A touchy subject with developers, blocking ads on your handset offers the user a more pleasant experience at a dollar cost to the developer that created the app.
Personally, I prefer my apps to be ad-free, but don’t mind paying the few dollars to upgrade an app to an ad-free version. I think all developers should offer this option, but many don’t. In those cases, it’s pretty easy to forcefully remove those pesky ads.
There are apps out there can selectively block ads (for example, Ad Blocker & Data Toggle is $1.99 on Google Play), so you can leave ads to appear in those apps whose developers you’d like to support. While it’s great that this particular app doesn’t require root access, the app isn’t 100% reliable.
So for those hands-on Android users out there (those who laugh in the face of warranty claims), there are system-wide, root-only methods.
Like almost all operating systems, Android has a hosts file, which maps names to IP addresses and can be fiddled with to prevent certain servers from being contactable. This gives a user two options: open up a command line and 'adb' your way to ad-free browsing, or more simply, just install an app.
If you’re an 'adb' guru or an old hat at editing hosts files, you can find your host file at /system/etc/hosts. However, I don’t really see any advantage to such command line shenanigans when there are perfectly decent (and transparent) apps to choose from on Google Play. My favourite such app is AdAway because it’s open source and it regularly updates the hosts file, making sure your phone is as ad-free as possible.
After installing AdAway, modifying your hosts file is just a matter of hitting the big ‘Download files and apply ad blocking’ button. The app will then run off to four different sources for hosts files and compile an uber hosts file, which will all but guarantee an ad-free experience on your phone.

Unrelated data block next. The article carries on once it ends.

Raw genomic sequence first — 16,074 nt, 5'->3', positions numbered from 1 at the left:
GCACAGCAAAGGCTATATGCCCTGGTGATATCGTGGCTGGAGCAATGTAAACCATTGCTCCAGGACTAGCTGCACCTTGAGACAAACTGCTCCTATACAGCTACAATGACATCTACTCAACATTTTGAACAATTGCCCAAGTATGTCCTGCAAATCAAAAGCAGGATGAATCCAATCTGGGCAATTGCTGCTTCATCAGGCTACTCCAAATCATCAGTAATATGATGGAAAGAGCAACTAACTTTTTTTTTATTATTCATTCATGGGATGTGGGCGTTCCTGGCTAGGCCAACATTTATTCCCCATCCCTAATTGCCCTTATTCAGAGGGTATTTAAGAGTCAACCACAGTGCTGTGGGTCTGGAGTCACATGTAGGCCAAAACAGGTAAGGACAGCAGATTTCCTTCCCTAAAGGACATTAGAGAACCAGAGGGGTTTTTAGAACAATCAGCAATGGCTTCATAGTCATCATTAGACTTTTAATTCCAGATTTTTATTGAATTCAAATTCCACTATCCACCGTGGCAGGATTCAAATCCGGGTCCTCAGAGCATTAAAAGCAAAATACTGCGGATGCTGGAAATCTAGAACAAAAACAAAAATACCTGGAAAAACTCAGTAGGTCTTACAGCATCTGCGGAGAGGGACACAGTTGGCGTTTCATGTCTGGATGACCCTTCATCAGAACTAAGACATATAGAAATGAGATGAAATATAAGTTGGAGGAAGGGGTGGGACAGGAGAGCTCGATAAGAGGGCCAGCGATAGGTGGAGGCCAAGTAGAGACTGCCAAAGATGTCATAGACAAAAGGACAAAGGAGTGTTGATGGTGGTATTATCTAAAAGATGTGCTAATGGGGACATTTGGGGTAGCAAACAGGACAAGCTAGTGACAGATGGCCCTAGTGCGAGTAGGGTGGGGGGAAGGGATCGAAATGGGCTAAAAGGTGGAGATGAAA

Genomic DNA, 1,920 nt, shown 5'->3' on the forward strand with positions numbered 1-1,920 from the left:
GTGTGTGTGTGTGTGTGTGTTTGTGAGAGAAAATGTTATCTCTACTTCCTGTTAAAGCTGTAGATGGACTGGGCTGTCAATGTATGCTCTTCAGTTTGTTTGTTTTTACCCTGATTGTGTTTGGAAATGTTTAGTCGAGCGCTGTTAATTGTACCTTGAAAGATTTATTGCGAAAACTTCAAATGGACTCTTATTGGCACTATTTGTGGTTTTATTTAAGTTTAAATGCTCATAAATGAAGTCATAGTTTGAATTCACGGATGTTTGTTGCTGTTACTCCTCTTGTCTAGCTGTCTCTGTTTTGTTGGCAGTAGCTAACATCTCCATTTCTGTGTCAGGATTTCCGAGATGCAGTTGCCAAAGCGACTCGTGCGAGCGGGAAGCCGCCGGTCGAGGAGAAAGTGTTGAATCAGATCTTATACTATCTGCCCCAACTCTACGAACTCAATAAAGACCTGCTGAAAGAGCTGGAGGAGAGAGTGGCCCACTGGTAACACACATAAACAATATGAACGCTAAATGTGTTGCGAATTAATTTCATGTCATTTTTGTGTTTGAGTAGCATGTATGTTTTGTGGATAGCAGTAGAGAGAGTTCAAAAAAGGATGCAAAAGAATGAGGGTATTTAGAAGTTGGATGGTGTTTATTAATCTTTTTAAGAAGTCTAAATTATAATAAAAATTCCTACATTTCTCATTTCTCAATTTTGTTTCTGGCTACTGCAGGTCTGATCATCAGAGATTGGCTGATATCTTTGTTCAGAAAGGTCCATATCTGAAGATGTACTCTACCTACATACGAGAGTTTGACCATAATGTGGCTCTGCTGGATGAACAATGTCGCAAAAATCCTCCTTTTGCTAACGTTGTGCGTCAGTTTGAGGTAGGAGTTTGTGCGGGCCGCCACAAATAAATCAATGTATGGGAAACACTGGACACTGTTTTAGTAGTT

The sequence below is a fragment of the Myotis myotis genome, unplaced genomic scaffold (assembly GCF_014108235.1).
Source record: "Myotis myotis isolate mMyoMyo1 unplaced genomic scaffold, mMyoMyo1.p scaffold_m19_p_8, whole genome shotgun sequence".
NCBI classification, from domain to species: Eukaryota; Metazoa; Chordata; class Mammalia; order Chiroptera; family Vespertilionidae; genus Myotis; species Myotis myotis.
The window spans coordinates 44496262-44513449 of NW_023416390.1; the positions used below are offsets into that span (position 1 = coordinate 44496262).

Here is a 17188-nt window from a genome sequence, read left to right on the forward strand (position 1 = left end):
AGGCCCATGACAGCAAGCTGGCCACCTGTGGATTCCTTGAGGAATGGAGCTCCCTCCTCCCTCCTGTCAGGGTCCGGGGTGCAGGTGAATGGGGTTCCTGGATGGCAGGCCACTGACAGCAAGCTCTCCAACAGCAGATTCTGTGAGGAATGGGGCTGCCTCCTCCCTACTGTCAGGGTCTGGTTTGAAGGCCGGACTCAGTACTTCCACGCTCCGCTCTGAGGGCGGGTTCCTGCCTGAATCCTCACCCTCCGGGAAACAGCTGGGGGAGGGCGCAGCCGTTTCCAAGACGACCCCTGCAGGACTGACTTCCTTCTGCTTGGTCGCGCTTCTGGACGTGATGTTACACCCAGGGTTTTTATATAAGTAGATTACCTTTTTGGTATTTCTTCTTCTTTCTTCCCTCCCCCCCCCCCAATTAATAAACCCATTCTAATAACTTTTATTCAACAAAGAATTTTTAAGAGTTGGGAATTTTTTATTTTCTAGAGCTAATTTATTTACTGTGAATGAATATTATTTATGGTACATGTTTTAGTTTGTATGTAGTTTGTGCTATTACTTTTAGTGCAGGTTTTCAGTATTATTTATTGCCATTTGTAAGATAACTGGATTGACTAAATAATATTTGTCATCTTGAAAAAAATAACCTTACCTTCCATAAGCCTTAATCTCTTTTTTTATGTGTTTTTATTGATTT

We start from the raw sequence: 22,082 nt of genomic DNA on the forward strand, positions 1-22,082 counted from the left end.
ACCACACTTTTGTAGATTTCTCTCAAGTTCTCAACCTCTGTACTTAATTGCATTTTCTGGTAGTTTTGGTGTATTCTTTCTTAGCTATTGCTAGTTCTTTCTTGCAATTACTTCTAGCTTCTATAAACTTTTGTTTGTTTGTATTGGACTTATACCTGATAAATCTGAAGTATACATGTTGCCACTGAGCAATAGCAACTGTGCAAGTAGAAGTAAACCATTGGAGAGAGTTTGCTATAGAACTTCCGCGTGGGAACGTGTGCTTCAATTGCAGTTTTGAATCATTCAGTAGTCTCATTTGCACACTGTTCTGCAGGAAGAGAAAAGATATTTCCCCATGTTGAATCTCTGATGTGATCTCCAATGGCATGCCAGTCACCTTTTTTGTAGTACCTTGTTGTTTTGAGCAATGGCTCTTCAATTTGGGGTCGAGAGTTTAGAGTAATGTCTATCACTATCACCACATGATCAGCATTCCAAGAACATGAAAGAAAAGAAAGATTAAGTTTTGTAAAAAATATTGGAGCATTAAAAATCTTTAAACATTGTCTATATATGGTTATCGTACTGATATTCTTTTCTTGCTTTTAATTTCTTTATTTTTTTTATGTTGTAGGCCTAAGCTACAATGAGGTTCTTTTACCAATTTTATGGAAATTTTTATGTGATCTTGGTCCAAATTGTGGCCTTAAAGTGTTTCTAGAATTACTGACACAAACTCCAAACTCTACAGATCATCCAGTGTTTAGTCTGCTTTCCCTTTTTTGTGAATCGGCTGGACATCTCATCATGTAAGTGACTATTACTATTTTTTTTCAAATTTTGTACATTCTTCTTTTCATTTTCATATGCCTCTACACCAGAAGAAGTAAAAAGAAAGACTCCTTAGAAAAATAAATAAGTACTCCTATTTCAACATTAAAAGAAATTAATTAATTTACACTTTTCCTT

Note that if you’re a Words With Friends player, your phone won’t load properly after you reboot, as the game runs at startup, and stuffs something up if it can’t reach its server. This freaked me out more than a little, as my phone wouldn’t load its launcher after I rebooted.
Thankfully, the app offers white and black listing of servers for just such a situation. You should check the AdAway problem apps page for the latest app list, but as it stands, Words With Friends requires androidsdk.ads and mydas.mobi to be added to the white list, while WordPress Stats requires stats.wordpress.com. If you use either of these apps, make sure you add these servers to the white list before you apply the ad blocking.
Now the only thing that may get in the way of an ad-free experience on your handset are those apps that deliberately look for and disable ad blockers, but I guess you can’t really get upset at a developer for wanting their just rewards.